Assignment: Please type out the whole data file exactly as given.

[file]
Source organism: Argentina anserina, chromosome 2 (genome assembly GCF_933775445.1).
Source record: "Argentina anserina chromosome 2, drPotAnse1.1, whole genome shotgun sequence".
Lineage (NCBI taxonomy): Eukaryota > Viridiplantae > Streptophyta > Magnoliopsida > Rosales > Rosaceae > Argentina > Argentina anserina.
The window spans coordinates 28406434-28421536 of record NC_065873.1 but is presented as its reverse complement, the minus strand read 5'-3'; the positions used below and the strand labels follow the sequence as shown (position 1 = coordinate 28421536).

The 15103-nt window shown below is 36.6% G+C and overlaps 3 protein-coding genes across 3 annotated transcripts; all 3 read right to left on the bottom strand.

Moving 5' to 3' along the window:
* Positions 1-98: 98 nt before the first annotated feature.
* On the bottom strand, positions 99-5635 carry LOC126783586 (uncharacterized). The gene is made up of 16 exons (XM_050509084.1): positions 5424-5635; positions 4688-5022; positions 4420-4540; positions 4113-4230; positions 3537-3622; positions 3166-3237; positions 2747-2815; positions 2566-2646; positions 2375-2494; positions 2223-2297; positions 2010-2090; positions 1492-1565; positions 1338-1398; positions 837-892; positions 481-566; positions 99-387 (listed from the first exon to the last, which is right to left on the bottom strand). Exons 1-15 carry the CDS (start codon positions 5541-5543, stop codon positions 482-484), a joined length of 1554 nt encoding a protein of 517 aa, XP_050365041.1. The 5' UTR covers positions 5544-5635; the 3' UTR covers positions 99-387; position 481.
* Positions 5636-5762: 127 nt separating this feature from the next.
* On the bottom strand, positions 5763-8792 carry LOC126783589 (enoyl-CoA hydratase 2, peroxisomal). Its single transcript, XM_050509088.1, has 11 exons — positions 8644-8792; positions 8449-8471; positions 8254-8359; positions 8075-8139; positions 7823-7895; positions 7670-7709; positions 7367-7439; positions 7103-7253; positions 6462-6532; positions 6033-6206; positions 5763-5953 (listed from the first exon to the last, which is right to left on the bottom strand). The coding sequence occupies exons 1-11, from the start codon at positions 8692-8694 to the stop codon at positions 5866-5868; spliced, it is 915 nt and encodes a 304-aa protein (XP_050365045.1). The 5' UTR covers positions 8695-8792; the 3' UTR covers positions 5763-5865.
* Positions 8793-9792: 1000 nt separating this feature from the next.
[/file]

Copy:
Source organism: Argentina anserina, chromosome 2 (genome assembly GCF_933775445.1).
Source record: "Argentina anserina chromosome 2, drPotAnse1.1, whole genome shotgun sequence".
Lineage (NCBI taxonomy): Eukaryota > Viridiplantae > Streptophyta > Magnoliopsida > Rosales > Rosaceae > Argentina > Argentina anserina.
The window spans coordinates 28406434-28421536 of record NC_065873.1 but is presented as its reverse complement, the minus strand read 5'-3'; the positions used below and the strand labels follow the sequence as shown (position 1 = coordinate 28421536).

The 15103-nt window shown below is 36.6% G+C and overlaps 3 protein-coding genes across 3 annotated transcripts; all 3 read right to left on the bottom strand.

Moving 5' to 3' along the window:
* Positions 1-98: 98 nt before the first annotated feature.
* On the bottom strand, positions 99-5635 carry LOC126783586 (uncharacterized). The gene is made up of 16 exons (XM_050509084.1): positions 5424-5635; positions 4688-5022; positions 4420-4540; positions 4113-4230; positions 3537-3622; positions 3166-3237; positions 2747-2815; positions 2566-2646; positions 2375-2494; positions 2223-2297; positions 2010-2090; positions 1492-1565; positions 1338-1398; positions 837-892; positions 481-566; positions 99-387 (listed from the first exon to the last, which is right to left on the bottom strand). Exons 1-15 carry the CDS (start codon positions 5541-5543, stop codon positions 482-484), a joined length of 1554 nt encoding a protein of 517 aa, XP_050365041.1. The 5' UTR covers positions 5544-5635; the 3' UTR covers positions 99-387; position 481.
* Positions 5636-5762: 127 nt separating this feature from the next.
* On the bottom strand, positions 5763-8792 carry LOC126783589 (enoyl-CoA hydratase 2, peroxisomal). Its single transcript, XM_050509088.1, has 11 exons — positions 8644-8792; positions 8449-8471; positions 8254-8359; positions 8075-8139; positions 7823-7895; positions 7670-7709; positions 7367-7439; positions 7103-7253; positions 6462-6532; positions 6033-6206; positions 5763-5953 (listed from the first exon to the last, which is right to left on the bottom strand). The coding sequence occupies exons 1-11, from the start codon at positions 8692-8694 to the stop codon at positions 5866-5868; spliced, it is 915 nt and encodes a 304-aa protein (XP_050365045.1). The 5' UTR covers positions 8695-8792; the 3' UTR covers positions 5763-5865.
* Positions 8793-9792: 1000 nt separating this feature from the next.